When the fight, such as it is, is over, Jac offers a little tender loving care, worried that “a cut might very easily be infected. And once infection took hold, who knows where it might go—it could suppurate, whole patches of skin could become open sores. Gordius could die in agony. Jac didn’t want that.” (67) Over and over again, Jac’s sociopathy is disguised in apparent sympathy, even empathy with Gordius. Which is why the final section, in which Jac turns Gordius into a space suit, is both shocking and moving. The section begins with the most intimate of maneouvres, a kiss. As Jac forces a kiss on Mo, he uses it to silence him, cutting him open with his sharpened shard of glass. There is an intimacy to Jac’s actions, and for the first time an openness to his motivations which we have not seen before. As he skins Gordius and prepares his body, every action is described. His only utterance;
‘What can I tell you?…This is the truth on which space settlement is founded. Energy is valuable, and raw materials are precious, but human beings are mere resources to be exploited.” (92)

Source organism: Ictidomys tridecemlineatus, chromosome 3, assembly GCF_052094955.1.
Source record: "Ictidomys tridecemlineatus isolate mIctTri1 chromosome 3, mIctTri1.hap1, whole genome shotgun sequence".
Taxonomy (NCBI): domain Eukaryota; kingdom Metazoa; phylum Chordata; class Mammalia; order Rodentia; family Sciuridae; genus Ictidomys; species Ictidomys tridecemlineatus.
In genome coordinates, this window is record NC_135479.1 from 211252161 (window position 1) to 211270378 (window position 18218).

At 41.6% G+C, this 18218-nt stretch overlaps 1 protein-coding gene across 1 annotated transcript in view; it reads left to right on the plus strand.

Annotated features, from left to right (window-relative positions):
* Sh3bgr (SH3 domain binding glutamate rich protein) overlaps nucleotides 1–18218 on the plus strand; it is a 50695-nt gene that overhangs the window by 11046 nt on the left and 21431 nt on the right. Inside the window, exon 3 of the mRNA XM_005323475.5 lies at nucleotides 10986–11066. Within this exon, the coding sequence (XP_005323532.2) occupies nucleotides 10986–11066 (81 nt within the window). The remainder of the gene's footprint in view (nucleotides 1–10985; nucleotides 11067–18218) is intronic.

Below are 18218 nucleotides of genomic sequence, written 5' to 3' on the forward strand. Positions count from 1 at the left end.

And with that the text returns to the careful, disassociated description of engineering the body suit, of a type absolutely congruent with the expectations of the genre. And that is crucial. This is not the horror of the gothic, the ending of Jac Glass is horrific because it reveals something about the nature of a genre in which fine descriptions of engineering have generally been prized above fine descriptions of people; where the environent and how an individual relates to the environment is considered more important than how individuals relate to each other. “In the Box” hones in on this: it is not a perversion to say that the others die because they are more concerned with their relationships with each other, than they are with their relationship with the asterioid. Jac succeeds because he follows the rules of genre, not because he is subversive, and in doing so reveals that the genre as a whole is sociopathic to the core. That is where the real shock lies in this story.
The idea that the genre might be sociopathic to the core, is clearest in three stories, Gradisil, and two novels I intend to pair, Salt and New Model Army.